The natural resources and assets of this country must not be taken for a ride by a few privileged individuals. The MPs are voted into parliament to make decisions in the best interest of the people as their first priority and not for themselves and the developers who after all are short terms profit-oriented visitors who only care to bring the best returns to their shareholders only.

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MP warns govt not to take people for granted

MP calls for Wafi-Golpu ‘value proposition’

Cedric Patjole | PNG Loop | February 7, 2019

The Huon MP has called on the Government to tell the people of Morobe and PNG the true value proposition of the recently signed Memorandum of Understanding with the Wafi-Golpu Joint Venture.

Ross Seymour says the Province and its people have always supported the growth and development agenda of the country and economy, but they should not be taken for granted.

In a statement, the Huon MP said they need to know that the State is putting their interests first.

Seymour said: “History shows that Morobe Province and the people of Morobe have always been at the forefront of progressing development of Papua New Guinea well before the birth of our new united country in 1975 to the present day.

“Morobe’s economic contributions began shortly after it was settled in the late 1800s, first by the Germans then later as a British colony under the Australian Administration. Morobe people through their toils had set the foundations for the journey towards nationhood. Yet in those early years, despite their efforts, they remained uninformed onlookers.

“In the 1920s and ‘30s, the Wau and Bulolo minefields had also made many in both Australia and the new protectorate of Papua and New Guinea prosperous and wealthy, but not the people of Morobe. Perhaps it is time to recognise our sacrifice and our efforts, and give back to the people of Morobe what is fair and equitable, and not least to the people of Huon, Bulolo and Lae.

Seymour added: “Todaywe shall be impacted again by another mega-mining project, but today we do not suffer from ignorance or a lack of knowledge and awareness of the economic, social and commercial value of the Wafi-Golpu mining project and not least its environmental impacts.”

He said as of today, they refuse to be bystanders and uninformed onlookers.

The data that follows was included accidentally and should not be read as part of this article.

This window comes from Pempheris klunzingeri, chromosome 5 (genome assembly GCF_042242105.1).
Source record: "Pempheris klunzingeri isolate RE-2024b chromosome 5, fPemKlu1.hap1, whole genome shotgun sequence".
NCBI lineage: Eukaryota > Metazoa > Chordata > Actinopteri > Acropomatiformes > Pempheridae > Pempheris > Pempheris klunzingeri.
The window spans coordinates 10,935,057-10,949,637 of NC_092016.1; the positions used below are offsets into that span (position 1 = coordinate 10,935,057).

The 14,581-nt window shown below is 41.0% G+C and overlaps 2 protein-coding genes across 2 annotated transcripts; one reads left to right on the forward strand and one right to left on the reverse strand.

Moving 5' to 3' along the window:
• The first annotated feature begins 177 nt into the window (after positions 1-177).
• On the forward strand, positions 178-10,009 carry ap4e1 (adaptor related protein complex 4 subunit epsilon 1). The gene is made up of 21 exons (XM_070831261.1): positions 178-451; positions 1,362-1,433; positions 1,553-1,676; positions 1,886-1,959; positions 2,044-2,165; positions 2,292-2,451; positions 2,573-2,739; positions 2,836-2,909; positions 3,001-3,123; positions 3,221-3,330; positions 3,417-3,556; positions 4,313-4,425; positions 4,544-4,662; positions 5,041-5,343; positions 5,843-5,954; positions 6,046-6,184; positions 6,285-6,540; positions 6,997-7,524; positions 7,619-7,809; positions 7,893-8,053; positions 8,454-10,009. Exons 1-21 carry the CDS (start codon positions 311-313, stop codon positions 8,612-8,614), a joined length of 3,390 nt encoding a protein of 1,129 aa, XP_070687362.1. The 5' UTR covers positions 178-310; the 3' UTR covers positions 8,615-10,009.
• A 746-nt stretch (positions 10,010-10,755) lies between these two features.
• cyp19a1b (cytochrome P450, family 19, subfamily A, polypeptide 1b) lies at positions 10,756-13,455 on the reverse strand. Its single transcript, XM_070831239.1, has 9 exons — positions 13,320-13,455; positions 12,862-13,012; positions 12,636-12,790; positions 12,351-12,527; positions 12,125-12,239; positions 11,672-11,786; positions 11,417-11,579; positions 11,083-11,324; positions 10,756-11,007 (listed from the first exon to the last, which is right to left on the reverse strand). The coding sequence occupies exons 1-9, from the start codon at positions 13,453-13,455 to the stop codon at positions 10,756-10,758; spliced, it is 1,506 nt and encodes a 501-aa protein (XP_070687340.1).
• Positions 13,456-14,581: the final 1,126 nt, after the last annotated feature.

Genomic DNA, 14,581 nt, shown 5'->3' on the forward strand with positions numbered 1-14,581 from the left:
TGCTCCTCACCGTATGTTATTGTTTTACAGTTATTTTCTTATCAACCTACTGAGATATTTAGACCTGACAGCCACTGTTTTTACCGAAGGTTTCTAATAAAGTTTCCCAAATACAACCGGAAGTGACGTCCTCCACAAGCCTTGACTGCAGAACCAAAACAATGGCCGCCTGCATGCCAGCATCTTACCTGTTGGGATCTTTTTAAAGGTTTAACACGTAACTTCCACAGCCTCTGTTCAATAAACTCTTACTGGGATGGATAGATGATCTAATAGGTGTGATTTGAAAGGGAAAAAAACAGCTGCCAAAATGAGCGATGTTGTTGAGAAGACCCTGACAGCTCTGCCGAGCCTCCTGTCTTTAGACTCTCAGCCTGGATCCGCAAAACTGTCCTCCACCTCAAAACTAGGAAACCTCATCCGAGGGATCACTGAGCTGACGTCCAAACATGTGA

Seymour claims the State and the corporate bodies have already agreed to a 51 percent / 49 percent free cashflow split, and they expect that the benefits accrued from the mining project is extensively redistributed to the rest of PNG.

“So from within Papua New Guinea’s share as guaranteed by this current legislation what is my people’s fair and equitable value proposition?

“As I understand it, the Mining Act precipitates a negotiation process and an outcome thereafter and this can only happen and be determined in a negotiated process during a development forum and secured under an MOA which has not yet been concluded!

“As stakeholders in the development forum process I ask the National Government to be absolutely transparent in its dealings with my people as never again shall we end up with empty pockets, deprived of economic and commercial empowerment!”

Seymour impresses upon the Prime Minister and Ministers Johnson Tuke and Sam Basil to inform the public of the true value proposition of the MOU as opposed to what would have been if they had merely employed the existing and current provisions of the Mining Act.

“As its value proposition is guaranteed by law – after all I believe this is really what my Honorable Governor for Morobe is seeking to clarify on behalf of the Tutumang.”

Seymour also called on Governor Ginson Saonu to employ wisdom in dialogue rather than submit to a Court proceeding to settle this delicate issue.

Meanwhile, the Prime Minister has stated in the January sitting of Parliament that the MOU signed with the WGJV is an understanding between the parties on their expectations of the project.

He said they will ensure the Tutumang, landowners and other stakeholders have properly negotiated stakes before the project agreement is concluded by June 30th this year.

“So we have got another five months to continue to discuss some of the issue that we want to, particularly on the benefits too. Provincial governments, the State, the landowners and other stakeholders, let me remind our good leaders that we are also on the same side that we want to bring maximum benefit to our people and to our country.”